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Bharat Biotech rejects ET’s misleading report about Rotavirus vaccine, highlights how court had already dismissed the author’s petition in 2015

Bharat Biotech pointed out that ET skipped the information provided in the statement about a PIL filed by Dr Puliyel in the Delhi High Court that was dismissed stating the petition was “misconceived and motivated with private interest”.

On 16th June, Bharat Biotech firmly rejected the claims made in a report by the Economic Times that suggested the company’s indigenous rotavirus vaccine, Rotavac, potentially increases the risk of intussusception in infants. In a post on X (formerly Twitter), the company said that the ET report was misleading and emphasised it lacked parts of the statement issued by the company to ET in response to queries about the recent study.

The ET report was based on a “study” published in the International Journal of Risk and Safety in Medicine titled ‘Self-controlled risk interval study of rotavirus vaccine safety: Findings and implications’ authored by Dr Jacob Puliyel and Brian Hooker.

Bharat Biotech pointed out that ET skipped the information provided in the statement about a PIL filed by Dr Puliyel in the Delhi High Court that was dismissed stating the petition was “misconceived and motivated with private interest”.

In the alleged “study”, Dr Puliyel claimed that Rotavac increased the risk of intussusception. It is a serious condition where part of the intestine slides into an adjacent part. It may lead to severe complications including bowel gangrene and death. The study claimed that the vaccine increases the risk of the disease by 1.6-fold among infants. The authors argued that the risk was overlooked in earlier analyses of the vaccine.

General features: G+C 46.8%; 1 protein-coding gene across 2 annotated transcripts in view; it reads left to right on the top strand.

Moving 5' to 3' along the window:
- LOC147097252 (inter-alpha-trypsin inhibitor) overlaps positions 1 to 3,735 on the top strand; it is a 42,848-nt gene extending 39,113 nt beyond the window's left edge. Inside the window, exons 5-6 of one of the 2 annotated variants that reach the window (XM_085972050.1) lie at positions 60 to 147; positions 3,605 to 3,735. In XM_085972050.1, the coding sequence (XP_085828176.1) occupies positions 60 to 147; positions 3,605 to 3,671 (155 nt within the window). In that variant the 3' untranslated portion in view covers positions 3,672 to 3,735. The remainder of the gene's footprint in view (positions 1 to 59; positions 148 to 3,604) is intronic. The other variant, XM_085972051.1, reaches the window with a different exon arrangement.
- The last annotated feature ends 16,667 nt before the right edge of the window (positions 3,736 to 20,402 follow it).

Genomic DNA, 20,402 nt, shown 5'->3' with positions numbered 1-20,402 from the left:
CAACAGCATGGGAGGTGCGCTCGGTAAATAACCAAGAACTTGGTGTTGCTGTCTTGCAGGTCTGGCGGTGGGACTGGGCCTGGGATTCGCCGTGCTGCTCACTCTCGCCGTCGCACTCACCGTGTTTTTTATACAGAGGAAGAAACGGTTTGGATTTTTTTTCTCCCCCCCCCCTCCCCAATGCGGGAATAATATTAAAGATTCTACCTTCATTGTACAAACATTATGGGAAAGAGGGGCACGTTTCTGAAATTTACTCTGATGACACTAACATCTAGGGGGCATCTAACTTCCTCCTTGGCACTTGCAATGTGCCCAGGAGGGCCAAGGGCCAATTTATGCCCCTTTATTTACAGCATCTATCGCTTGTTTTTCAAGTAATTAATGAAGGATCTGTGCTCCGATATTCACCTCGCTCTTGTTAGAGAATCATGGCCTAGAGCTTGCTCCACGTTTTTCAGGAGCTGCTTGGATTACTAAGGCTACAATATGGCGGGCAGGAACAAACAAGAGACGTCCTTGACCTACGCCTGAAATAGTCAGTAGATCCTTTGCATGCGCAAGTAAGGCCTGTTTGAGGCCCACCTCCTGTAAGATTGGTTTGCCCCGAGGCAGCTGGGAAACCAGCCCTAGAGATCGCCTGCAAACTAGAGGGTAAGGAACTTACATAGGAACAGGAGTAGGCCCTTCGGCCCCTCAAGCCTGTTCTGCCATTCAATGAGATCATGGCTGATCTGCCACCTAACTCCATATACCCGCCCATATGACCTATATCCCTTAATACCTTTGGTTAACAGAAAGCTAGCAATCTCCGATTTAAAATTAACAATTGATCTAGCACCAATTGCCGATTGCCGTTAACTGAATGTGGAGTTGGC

Rotavac safe, author’s claims are misleading, says Bharat Biotech

Responding to the allegations, Bharat Biotech said, “Rotavac has been evaluated in tens of thousands of subjects for safety. It was developed over 40 years ago, with data extensively published in high-impact peer-reviewed journals such as NEJM and The Lancet. The risk of intussusception was similar to that of the background rate in the general population.”

The company further added that the article in ET was based on a reanalysis of the old data that deviated from the original experimental design and statistical plan. The company said such analysis renders the findings insignificant.

The company emphasised that “Rotavac is manufactured using human rotavirus strains, not of animal origin; hence, the rate of intussusception is similar in vaccinated and non-vaccinated subjects.”

Emphasising on the fact that ET did not mention the PIL dismissed by Delhi High Court, Bharat Biotech said, “Furthermore, The Economic Times has omitted an important part of our statement, depriving the readers of this crucial information: Dr. Jacob Puliyel filed a Writ Petition (allegedly PIL), being WP(C.) No. 6913 of 2015 before the Hon’ble High Court of Delhi, seeking segregated data of ‘Rotovac vaccine’ wherein the Hon’ble High Court of Delhi vide order dated 14.10.2015, while dismissing the writ petition had castigated Dr. Puliyel by stating that writ petition is misconceived and motivated with private interest.”

Source: Delhi High Court

In 2015, Dr Puliyel filed a Public Interest Litigation (PIL) in the Delhi High Court seeking the release of segregated clinical trial data for Rotavac. Prashant Bhushan, a known anti-vaccine fear monger, represented Dr Puliyel in the court. The petition was dismissed by the court noting that the vaccine was approved based on comprehensive data reviewed by both national and international bodies which included the National Technical Advisory Group on Immunization (NTAGI) and the World Health Organization (WHO). The High Court further pointed out that Dr Puliyel, who himself was a member of NTAGI and the vaccine was introduced in the National Immunisation Programme on NTAGI’s recommendation.

While pointing out the discrepancies in the report by ET, Bharat Biotech urged the publication to publish a complete statement.

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